Anchoring New Products on a North Star
Whenever I start on a new product area, I like to share the vision for the product by end-of-year with the team.
During my first product experience, I didn't even think about the long-term vision (let alone share it with the team), and once we released the MVP, all engineers left to work on other products.
No one wanted to staff or stay on a product build that wasn't valuable. And while the vision alone wouldn't have entirely fixed my resourcing problem, it would have helped.
The following sections detail the impact I've found connecting new products to a long-term vision.
Anchoring the team
North Star visions rally the team around something compelling. Each individual understands how their piece fits into the bigger picture.
For example, if someone is changing the color scheme of a website, then it might feel like a tedious task until that person learns the colors improve accessibility for the color blind. Understanding the context leads to excitement.
Boosting team feedback
A clear end goal promotes better individual feedback and decentralizes decision-making. For example, if engineers know the objective is to make the system faster, they will optimize for speed when choosing implementations.
As time goes on, it's valuable to re-iterate the vision so that new and old team members are on the same page. As the vision morphs, everyone will know the most up-to-date information.
Continuous sharing feels repetitive, but, in my experience, team members rarely complain. Existing members appreciate the clarity. And new members appreciate the catch-up.
Boosting customer feedback
North Star documents can be tweaked and presented to customers for feedback. Specifically, make the following changes:
The client-facing collateral needs to underline why the solution would matter to that specific customer.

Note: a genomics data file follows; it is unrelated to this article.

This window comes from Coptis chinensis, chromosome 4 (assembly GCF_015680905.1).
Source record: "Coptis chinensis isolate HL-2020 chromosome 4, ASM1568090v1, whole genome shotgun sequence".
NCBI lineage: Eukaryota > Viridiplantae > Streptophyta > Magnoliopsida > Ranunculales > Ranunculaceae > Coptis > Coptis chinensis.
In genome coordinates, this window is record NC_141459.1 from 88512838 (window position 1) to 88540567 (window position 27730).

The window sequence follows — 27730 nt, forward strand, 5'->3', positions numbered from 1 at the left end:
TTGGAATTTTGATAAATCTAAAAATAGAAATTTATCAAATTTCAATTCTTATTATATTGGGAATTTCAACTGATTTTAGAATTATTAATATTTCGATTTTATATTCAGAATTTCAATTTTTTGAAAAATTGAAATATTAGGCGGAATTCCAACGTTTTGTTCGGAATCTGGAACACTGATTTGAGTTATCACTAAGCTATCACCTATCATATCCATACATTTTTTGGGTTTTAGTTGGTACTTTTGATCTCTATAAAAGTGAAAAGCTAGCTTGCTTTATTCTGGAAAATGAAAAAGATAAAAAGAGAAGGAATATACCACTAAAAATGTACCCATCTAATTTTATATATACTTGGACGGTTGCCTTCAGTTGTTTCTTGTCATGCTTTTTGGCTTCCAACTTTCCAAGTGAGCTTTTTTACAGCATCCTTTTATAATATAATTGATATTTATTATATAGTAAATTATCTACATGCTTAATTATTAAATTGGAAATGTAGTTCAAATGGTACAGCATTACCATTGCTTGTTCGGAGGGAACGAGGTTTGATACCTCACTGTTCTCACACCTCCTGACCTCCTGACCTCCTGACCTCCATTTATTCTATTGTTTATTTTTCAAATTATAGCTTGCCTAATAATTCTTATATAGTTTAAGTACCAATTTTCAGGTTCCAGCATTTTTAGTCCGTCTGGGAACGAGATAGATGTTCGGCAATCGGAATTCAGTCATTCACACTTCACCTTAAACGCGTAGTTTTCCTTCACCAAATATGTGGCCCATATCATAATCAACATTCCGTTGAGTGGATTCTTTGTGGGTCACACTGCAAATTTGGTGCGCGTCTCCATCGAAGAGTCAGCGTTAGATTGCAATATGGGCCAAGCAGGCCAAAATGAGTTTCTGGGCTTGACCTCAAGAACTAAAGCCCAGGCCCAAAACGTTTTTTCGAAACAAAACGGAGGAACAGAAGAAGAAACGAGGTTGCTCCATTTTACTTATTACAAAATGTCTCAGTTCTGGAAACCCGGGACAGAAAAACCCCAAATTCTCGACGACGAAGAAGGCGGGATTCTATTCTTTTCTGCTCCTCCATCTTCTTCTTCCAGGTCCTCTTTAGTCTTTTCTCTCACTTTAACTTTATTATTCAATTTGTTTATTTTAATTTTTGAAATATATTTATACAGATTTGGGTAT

Each feature needs to be more concrete than the broad strokes of a vision.
Lastly, the document should emphasize that this is a product roadmap, not just a vision. Individuals give the best feedback on solutions they think will be built.
On a tangential note regarding customer feedback, data collected from clients and about the market shapes the initial vision. However, I don't think the focus of the written document should be numbers. Instead, create an image each person on the team can picture that feels exciting.
Template for a vision document
Outline each of the below for your product:
Objectives that won't ever change
Summary of vision by the end of the year
Vision in five years
Key friction points today / Why it matters
User journey by the end of the year
Roadmap for the next year
Each category should have somewhere between 5 words to a paragraph written. Use fewer words for events further away.
Here* is a template deck based on previous documents I've written. I use decks as a forcing mechanism to be more concise, but do what works for you.
*Tip: If you use Google Slides, then try using Diagrams (Navigate to "Insert" -> "Diagram") for predefined professional charts (that's what the template contains). For complex diagrams, I recommend using LucidCharts.